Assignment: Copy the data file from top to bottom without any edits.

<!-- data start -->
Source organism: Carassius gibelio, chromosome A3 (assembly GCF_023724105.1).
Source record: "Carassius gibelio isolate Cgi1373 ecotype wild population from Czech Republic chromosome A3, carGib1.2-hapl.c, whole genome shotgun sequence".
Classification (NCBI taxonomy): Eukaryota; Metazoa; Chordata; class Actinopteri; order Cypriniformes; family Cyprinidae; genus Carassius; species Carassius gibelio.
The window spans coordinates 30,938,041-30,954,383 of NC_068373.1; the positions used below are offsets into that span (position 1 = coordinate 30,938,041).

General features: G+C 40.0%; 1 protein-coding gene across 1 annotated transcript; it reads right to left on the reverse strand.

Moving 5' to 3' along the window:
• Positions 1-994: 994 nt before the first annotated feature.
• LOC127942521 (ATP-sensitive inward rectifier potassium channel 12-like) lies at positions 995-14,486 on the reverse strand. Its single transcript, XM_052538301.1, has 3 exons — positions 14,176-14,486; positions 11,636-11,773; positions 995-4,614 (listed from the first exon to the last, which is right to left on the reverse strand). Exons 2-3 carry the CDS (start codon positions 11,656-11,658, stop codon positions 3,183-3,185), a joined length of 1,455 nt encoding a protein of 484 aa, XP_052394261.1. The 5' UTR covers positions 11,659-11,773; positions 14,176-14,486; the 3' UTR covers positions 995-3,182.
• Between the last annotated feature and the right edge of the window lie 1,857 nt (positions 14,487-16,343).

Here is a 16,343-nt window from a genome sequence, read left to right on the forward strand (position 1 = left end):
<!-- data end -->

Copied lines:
Source organism: Carassius gibelio, chromosome A3 (assembly GCF_023724105.1).
Source record: "Carassius gibelio isolate Cgi1373 ecotype wild population from Czech Republic chromosome A3, carGib1.2-hapl.c, whole genome shotgun sequence".
Classification (NCBI taxonomy): Eukaryota; Metazoa; Chordata; class Actinopteri; order Cypriniformes; family Cyprinidae; genus Carassius; species Carassius gibelio.
The window spans coordinates 30,938,041-30,954,383 of NC_068373.1; the positions used below are offsets into that span (position 1 = coordinate 30,938,041).

General features: G+C 40.0%; 1 protein-coding gene across 1 annotated transcript; it reads right to left on the reverse strand.

Moving 5' to 3' along the window:
• Positions 1-994: 994 nt before the first annotated feature.
• LOC127942521 (ATP-sensitive inward rectifier potassium channel 12-like) lies at positions 995-14,486 on the reverse strand. Its single transcript, XM_052538301.1, has 3 exons — positions 14,176-14,486; positions 11,636-11,773; positions 995-4,614 (listed from the first exon to the last, which is right to left on the reverse strand). Exons 2-3 carry the CDS (start codon positions 11,656-11,658, stop codon positions 3,183-3,185), a joined length of 1,455 nt encoding a protein of 484 aa, XP_052394261.1. The 5' UTR covers positions 11,659-11,773; positions 14,176-14,486; the 3' UTR covers positions 995-3,182.
• Between the last annotated feature and the right edge of the window lie 1,857 nt (positions 14,487-16,343).

Here is a 16,343-nt window from a genome sequence, read left to right on the forward strand (position 1 = left end):